With the introduction of autonomous driving, countries such as the UK are more likely to see a rise in new positions such as remote vehicle operators. However, the rise in positions can hardly surmount the unemployment rate, especially at a time when pre-Brexit negotiations are taking a financial toll on the UK economy. Additionally, people assuming new positions will experience the challenge of acquiring new skills.
A study by MIT Technology revealed that almost 4 million people in the US occupy driving positions. Relinquishing these positions to automated technologies seems like an expensive trade-off. Regardless, the technology is gaining ground, and it seems inevitable that the number of driving positions will either disappear or decrease.
So, what next? The best approach is to ensure that drivers switching to these newly created jobs receive adequate training to enable them to remain valuable during the transition between transportation models.
How autonomous driving will redefine fleet management
According to a survey by the Swiss RE, the adoption of the driverless vehicle is expected to reduce road accidents by 80%. For fleet managers, this technology will reduce commonplace disruption and also raise the level of productivity.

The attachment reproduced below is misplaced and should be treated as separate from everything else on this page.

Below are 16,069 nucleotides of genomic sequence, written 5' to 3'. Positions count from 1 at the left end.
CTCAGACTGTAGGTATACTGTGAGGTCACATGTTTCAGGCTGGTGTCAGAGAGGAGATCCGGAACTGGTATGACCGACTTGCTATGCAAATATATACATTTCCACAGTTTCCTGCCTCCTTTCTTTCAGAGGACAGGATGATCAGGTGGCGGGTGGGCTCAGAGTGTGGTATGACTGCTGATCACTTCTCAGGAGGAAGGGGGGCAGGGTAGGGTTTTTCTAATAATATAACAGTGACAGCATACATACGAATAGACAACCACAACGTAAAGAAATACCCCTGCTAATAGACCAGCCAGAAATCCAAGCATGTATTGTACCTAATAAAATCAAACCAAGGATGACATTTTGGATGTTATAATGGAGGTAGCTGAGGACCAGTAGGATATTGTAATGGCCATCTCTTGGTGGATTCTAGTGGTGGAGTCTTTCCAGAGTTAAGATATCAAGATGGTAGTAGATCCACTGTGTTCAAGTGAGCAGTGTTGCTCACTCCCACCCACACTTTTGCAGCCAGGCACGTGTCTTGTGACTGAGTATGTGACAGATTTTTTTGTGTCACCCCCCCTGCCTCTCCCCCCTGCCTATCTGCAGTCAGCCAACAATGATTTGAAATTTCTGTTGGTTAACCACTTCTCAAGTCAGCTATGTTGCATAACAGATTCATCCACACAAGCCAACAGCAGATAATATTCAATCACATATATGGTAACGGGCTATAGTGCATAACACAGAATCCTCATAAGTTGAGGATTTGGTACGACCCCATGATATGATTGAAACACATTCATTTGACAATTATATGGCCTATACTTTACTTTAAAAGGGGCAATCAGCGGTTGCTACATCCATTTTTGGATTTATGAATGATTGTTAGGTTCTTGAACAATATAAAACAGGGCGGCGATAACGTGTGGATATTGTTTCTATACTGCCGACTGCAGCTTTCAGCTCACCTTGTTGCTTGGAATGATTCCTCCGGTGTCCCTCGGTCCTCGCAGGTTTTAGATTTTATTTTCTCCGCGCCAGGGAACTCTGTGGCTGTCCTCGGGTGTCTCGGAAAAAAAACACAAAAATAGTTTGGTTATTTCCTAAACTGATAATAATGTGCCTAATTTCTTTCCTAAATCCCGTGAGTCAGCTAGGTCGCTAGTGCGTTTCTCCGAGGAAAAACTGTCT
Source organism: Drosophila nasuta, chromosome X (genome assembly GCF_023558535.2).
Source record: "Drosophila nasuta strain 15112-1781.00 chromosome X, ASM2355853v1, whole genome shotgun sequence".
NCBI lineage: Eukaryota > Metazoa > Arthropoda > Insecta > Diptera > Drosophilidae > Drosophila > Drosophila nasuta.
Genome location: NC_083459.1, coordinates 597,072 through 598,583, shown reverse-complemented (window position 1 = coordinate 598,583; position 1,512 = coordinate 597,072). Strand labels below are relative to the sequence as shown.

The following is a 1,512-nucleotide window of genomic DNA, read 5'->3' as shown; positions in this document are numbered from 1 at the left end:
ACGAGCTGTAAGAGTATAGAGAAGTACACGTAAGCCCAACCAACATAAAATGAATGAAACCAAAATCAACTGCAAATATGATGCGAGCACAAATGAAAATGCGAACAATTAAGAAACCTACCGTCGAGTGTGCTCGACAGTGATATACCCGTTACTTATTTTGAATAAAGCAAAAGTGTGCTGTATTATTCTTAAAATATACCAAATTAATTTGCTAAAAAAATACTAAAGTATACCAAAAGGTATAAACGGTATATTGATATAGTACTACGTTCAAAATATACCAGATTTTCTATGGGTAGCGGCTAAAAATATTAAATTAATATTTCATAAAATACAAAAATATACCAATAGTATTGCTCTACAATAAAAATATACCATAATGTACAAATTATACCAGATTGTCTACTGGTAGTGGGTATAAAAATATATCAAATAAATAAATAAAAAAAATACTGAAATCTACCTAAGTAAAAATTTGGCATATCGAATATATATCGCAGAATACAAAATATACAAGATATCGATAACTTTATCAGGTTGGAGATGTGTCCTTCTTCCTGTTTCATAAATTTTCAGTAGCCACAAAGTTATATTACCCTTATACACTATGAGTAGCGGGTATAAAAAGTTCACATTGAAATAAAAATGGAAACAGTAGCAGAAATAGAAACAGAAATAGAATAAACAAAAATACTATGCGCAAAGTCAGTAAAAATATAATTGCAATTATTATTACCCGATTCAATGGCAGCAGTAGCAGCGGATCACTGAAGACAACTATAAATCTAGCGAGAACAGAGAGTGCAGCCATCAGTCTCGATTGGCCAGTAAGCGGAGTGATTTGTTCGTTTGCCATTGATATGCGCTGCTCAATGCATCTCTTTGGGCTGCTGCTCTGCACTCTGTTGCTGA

• Improved productivity
Autonomous vehicles will enable people to attend to other tasks while commuting. Self-driven cars have been reported to reduce the “commuting time” by 90%, as they allow the passenger to focus on responding to emails, taking phone calls etc., instead of the road ahead.
Unlike the majority of road users today, AVs will be automatically programmed to take the most efficient routes and drive economically at all times. When combined with the wealth of benefits that vehicle tracking systems have to offer, such as evidencing time spent on site, providing accurate arrival times, and identifying the closest driver to an emergency job, fleet operators will be able to improve customer satisfaction, increase driver safety and reduce CO2 emissions with greater efficiency and accuracy than ever before.
With an autonomous transportation routing system, one autonomous commercial vehicle can also serve several drivers within its vicinity. That increases utilisation, which, in turn, boosts productivity and reduces operating costs.